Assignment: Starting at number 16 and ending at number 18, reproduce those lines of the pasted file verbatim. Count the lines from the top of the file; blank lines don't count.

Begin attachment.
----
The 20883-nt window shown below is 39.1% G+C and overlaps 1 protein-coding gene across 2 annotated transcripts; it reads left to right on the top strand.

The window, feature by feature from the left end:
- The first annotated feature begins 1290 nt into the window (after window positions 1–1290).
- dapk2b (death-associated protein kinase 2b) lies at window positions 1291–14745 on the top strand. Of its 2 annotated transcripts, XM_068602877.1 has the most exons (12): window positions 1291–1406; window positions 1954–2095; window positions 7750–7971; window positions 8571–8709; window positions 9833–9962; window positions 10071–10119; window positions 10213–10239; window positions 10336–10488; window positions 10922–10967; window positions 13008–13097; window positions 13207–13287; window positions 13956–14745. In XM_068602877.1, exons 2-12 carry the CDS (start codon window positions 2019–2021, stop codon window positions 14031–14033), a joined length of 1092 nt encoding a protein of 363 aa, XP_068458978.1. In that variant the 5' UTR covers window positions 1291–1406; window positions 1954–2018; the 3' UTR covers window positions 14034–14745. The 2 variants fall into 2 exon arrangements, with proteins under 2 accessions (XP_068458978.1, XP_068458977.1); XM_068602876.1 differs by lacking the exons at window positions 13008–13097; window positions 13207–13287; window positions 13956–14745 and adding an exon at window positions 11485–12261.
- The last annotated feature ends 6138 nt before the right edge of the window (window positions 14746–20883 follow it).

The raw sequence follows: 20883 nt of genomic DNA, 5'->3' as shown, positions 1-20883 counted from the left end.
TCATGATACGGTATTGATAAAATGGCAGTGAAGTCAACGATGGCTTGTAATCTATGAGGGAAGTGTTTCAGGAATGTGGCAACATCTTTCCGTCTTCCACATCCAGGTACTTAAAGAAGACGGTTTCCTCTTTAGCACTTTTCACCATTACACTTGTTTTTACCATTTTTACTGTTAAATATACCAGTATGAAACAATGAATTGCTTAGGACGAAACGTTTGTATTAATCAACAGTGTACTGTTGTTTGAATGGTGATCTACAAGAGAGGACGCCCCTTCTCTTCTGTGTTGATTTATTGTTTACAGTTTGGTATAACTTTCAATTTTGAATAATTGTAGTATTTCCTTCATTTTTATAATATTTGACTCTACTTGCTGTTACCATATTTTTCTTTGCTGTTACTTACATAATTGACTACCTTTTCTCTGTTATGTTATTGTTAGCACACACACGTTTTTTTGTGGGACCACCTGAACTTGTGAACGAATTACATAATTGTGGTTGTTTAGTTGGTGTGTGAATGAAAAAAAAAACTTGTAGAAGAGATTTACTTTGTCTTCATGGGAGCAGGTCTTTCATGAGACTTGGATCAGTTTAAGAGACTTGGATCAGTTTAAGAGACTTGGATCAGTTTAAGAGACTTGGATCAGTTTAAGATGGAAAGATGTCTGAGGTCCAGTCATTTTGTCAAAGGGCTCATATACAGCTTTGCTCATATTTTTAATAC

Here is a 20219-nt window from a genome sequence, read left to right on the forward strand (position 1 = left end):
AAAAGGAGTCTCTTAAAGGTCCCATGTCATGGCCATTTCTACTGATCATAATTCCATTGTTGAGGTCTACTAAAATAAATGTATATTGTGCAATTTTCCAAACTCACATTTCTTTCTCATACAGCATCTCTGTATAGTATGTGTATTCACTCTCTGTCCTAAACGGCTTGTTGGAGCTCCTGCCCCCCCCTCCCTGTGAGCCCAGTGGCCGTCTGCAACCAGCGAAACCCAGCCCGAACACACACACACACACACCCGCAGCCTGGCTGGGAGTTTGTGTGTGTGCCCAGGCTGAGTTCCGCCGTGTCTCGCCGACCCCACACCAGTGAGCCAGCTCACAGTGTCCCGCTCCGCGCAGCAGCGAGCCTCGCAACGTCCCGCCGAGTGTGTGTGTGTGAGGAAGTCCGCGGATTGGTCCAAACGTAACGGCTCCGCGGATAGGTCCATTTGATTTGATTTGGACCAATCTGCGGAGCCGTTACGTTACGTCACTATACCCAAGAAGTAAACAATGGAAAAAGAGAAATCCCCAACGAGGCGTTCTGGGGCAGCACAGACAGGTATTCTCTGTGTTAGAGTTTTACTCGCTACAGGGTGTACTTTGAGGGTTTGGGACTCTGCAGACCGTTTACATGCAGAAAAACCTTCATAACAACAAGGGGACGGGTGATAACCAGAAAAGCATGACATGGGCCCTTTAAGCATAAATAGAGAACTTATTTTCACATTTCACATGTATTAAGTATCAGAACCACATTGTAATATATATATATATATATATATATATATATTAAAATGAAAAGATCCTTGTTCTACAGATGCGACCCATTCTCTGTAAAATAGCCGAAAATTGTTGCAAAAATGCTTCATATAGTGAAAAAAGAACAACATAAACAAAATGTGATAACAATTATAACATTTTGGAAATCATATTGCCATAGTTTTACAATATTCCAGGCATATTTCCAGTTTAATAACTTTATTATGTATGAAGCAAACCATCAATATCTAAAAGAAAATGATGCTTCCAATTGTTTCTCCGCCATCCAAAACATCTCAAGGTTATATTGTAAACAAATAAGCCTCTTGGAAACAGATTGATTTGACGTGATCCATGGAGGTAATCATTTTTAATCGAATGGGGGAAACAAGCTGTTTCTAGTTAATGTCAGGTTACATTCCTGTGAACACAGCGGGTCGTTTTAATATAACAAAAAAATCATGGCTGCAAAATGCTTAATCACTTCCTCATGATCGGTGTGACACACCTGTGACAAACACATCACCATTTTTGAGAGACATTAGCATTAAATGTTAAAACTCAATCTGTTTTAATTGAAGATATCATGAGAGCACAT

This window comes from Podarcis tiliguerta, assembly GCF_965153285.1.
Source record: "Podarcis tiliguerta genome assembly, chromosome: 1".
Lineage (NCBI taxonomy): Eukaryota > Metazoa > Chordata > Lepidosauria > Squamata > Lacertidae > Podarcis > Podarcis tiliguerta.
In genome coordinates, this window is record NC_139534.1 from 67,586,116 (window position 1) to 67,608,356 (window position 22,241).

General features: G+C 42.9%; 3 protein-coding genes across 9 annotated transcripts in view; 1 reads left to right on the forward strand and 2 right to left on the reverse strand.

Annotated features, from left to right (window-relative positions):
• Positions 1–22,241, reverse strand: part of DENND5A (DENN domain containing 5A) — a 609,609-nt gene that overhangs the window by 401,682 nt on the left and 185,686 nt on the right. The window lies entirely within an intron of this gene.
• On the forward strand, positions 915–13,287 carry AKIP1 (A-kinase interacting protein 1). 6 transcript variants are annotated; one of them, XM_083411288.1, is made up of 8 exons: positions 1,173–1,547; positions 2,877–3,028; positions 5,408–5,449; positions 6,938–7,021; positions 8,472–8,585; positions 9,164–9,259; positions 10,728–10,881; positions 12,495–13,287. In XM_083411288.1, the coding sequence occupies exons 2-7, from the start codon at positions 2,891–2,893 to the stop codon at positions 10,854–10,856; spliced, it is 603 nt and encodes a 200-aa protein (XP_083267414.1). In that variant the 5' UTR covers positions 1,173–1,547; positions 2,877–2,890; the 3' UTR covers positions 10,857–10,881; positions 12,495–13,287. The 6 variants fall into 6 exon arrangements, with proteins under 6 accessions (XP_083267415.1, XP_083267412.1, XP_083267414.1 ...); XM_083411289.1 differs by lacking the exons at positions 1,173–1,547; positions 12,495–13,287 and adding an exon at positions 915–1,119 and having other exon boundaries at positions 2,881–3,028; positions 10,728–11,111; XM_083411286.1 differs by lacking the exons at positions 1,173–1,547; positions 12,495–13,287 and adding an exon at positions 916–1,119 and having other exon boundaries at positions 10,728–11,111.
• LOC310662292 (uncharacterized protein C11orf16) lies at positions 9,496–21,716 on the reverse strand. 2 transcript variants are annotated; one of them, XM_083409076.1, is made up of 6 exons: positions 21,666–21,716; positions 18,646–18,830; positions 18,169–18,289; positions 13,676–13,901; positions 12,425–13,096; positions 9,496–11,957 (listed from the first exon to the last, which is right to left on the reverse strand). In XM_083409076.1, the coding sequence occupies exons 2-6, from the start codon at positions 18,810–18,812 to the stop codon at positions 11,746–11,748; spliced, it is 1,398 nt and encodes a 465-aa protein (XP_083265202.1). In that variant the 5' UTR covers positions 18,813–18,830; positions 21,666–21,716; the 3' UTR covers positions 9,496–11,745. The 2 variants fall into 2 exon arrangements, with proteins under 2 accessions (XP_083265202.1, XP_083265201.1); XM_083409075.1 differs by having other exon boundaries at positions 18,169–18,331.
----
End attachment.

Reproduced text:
• Positions 1–22,241, reverse strand: part of DENND5A (DENN domain containing 5A) — a 609,609-nt gene that overhangs the window by 401,682 nt on the left and 185,686 nt on the right. The window lies entirely within an intron of this gene.
• On the forward strand, positions 915–13,287 carry AKIP1 (A-kinase interacting protein 1). 6 transcript variants are annotated; one of them, XM_083411288.1, is made up of 8 exons: positions 1,173–1,547; positions 2,877–3,028; positions 5,408–5,449; positions 6,938–7,021; positions 8,472–8,585; positions 9,164–9,259; positions 10,728–10,881; positions 12,495–13,287. In XM_083411288.1, the coding sequence occupies exons 2-7, from the start codon at positions 2,891–2,893 to the stop codon at positions 10,854–10,856; spliced, it is 603 nt and encodes a 200-aa protein (XP_083267414.1). In that variant the 5' UTR covers positions 1,173–1,547; positions 2,877–2,890; the 3' UTR covers positions 10,857–10,881; positions 12,495–13,287. The 6 variants fall into 6 exon arrangements, with proteins under 6 accessions (XP_083267415.1, XP_083267412.1, XP_083267414.1 ...); XM_083411289.1 differs by lacking the exons at positions 1,173–1,547; positions 12,495–13,287 and adding an exon at positions 915–1,119 and having other exon boundaries at positions 2,881–3,028; positions 10,728–11,111; XM_083411286.1 differs by lacking the exons at positions 1,173–1,547; positions 12,495–13,287 and adding an exon at positions 916–1,119 and having other exon boundaries at positions 10,728–11,111.
• LOC310662292 (uncharacterized protein C11orf16) lies at positions 9,496–21,716 on the reverse strand. 2 transcript variants are annotated; one of them, XM_083409076.1, is made up of 6 exons: positions 21,666–21,716; positions 18,646–18,830; positions 18,169–18,289; positions 13,676–13,901; positions 12,425–13,096; positions 9,496–11,957 (listed from the first exon to the last, which is right to left on the reverse strand). In XM_083409076.1, the coding sequence occupies exons 2-6, from the start codon at positions 18,810–18,812 to the stop codon at positions 11,746–11,748; spliced, it is 1,398 nt and encodes a 465-aa protein (XP_083265202.1). In that variant the 5' UTR covers positions 18,813–18,830; positions 21,666–21,716; the 3' UTR covers positions 9,496–11,745. The 2 variants fall into 2 exon arrangements, with proteins under 2 accessions (XP_083265202.1, XP_083265201.1); XM_083409075.1 differs by having other exon boundaries at positions 18,169–18,331.